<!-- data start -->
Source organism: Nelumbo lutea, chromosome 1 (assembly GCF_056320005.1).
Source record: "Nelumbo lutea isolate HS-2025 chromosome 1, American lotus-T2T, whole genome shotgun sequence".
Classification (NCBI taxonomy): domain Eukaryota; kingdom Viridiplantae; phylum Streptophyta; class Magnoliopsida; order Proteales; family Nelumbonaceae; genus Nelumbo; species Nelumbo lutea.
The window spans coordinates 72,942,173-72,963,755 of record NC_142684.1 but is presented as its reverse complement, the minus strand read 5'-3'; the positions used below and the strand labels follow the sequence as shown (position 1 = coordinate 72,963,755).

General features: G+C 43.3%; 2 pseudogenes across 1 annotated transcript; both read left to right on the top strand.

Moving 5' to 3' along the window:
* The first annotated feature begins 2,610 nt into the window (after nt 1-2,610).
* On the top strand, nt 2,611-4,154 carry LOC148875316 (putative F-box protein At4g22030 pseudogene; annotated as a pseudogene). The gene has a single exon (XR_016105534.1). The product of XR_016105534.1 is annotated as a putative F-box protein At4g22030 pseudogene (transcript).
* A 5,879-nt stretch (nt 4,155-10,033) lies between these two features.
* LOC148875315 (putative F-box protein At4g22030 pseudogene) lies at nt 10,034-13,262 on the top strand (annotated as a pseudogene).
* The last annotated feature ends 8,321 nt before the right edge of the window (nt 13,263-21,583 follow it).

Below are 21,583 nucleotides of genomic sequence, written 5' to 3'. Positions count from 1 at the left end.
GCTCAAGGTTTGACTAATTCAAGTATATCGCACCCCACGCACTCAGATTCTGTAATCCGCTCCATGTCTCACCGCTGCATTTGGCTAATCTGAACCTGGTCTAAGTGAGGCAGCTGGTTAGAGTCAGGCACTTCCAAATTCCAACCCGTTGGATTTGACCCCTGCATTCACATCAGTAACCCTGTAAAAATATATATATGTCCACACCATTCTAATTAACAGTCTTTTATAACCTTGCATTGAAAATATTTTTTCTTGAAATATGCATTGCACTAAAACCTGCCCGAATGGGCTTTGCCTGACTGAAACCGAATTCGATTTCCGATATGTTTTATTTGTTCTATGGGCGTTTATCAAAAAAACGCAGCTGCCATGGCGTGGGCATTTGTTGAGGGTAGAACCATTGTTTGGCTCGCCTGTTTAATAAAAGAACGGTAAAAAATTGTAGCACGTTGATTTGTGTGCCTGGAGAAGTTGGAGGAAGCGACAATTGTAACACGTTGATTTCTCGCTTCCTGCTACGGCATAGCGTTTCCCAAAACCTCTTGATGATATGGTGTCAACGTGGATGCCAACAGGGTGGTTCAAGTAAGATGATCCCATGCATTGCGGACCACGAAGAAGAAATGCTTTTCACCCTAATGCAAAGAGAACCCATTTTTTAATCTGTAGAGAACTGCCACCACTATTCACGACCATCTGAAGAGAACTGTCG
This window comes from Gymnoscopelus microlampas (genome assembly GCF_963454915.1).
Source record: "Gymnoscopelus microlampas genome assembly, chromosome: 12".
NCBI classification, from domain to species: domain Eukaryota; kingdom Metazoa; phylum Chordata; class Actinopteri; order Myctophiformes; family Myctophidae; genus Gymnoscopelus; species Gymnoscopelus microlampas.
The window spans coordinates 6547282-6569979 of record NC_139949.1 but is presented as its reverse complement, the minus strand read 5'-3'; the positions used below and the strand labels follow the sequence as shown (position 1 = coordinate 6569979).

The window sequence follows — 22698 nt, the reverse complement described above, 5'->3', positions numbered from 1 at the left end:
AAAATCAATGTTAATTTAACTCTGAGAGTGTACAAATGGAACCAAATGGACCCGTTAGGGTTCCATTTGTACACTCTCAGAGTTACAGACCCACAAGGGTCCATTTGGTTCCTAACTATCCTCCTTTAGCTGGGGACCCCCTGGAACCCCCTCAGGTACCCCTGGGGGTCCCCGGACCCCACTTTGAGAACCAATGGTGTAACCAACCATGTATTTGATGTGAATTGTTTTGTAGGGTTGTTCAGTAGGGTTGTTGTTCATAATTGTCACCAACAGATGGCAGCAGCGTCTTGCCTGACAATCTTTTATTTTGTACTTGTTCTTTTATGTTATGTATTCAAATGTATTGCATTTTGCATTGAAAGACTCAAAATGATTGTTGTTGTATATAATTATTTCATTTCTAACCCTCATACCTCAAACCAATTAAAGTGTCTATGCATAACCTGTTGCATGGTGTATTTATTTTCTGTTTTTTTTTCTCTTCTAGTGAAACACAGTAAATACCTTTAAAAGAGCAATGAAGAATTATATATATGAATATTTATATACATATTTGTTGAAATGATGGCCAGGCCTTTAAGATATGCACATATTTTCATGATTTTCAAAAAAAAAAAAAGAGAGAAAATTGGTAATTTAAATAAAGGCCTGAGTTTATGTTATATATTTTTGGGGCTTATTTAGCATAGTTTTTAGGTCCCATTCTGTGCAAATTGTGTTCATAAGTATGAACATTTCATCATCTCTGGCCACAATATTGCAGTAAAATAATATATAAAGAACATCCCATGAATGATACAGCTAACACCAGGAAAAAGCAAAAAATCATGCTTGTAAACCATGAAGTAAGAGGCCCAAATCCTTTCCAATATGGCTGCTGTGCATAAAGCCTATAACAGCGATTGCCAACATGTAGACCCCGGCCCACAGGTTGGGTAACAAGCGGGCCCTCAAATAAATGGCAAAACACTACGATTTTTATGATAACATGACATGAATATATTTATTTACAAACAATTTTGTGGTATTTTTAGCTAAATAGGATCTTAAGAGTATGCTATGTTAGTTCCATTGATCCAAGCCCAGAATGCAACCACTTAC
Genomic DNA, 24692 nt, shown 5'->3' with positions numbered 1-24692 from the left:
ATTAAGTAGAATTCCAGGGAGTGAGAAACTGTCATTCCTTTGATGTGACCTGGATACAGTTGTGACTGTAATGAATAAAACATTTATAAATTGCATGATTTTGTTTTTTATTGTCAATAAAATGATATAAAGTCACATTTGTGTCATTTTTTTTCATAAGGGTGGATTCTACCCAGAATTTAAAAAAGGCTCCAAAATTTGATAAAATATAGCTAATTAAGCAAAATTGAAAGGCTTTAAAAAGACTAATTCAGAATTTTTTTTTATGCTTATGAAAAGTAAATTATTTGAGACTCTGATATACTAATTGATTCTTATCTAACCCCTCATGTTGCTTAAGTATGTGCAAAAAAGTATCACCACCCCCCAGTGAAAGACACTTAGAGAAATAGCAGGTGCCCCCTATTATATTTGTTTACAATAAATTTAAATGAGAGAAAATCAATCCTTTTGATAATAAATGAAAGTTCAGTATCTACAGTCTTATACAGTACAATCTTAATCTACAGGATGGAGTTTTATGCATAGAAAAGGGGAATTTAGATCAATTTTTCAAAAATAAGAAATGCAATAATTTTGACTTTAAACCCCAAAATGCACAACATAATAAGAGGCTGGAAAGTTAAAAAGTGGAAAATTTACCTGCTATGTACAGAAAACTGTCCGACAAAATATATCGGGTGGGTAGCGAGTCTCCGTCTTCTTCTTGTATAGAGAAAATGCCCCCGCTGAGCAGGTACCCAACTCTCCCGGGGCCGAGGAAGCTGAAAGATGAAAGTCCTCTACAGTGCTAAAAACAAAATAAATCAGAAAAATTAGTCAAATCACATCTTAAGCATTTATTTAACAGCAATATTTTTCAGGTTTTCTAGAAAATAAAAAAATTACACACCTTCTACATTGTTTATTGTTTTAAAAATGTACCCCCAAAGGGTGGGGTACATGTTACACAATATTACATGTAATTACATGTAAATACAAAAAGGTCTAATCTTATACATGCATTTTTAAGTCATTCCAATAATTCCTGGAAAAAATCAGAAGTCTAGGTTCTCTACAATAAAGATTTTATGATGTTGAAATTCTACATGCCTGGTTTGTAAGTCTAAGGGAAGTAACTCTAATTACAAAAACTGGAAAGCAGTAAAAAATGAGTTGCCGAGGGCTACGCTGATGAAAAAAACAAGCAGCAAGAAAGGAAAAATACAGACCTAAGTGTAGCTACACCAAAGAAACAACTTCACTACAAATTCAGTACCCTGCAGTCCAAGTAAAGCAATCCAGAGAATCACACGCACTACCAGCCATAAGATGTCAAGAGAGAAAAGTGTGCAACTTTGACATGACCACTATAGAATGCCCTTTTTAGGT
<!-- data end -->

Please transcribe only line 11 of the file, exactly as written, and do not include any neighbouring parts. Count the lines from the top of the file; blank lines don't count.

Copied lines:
* The last annotated feature ends 8,321 nt before the right edge of the window (nt 13,263-21,583 follow it).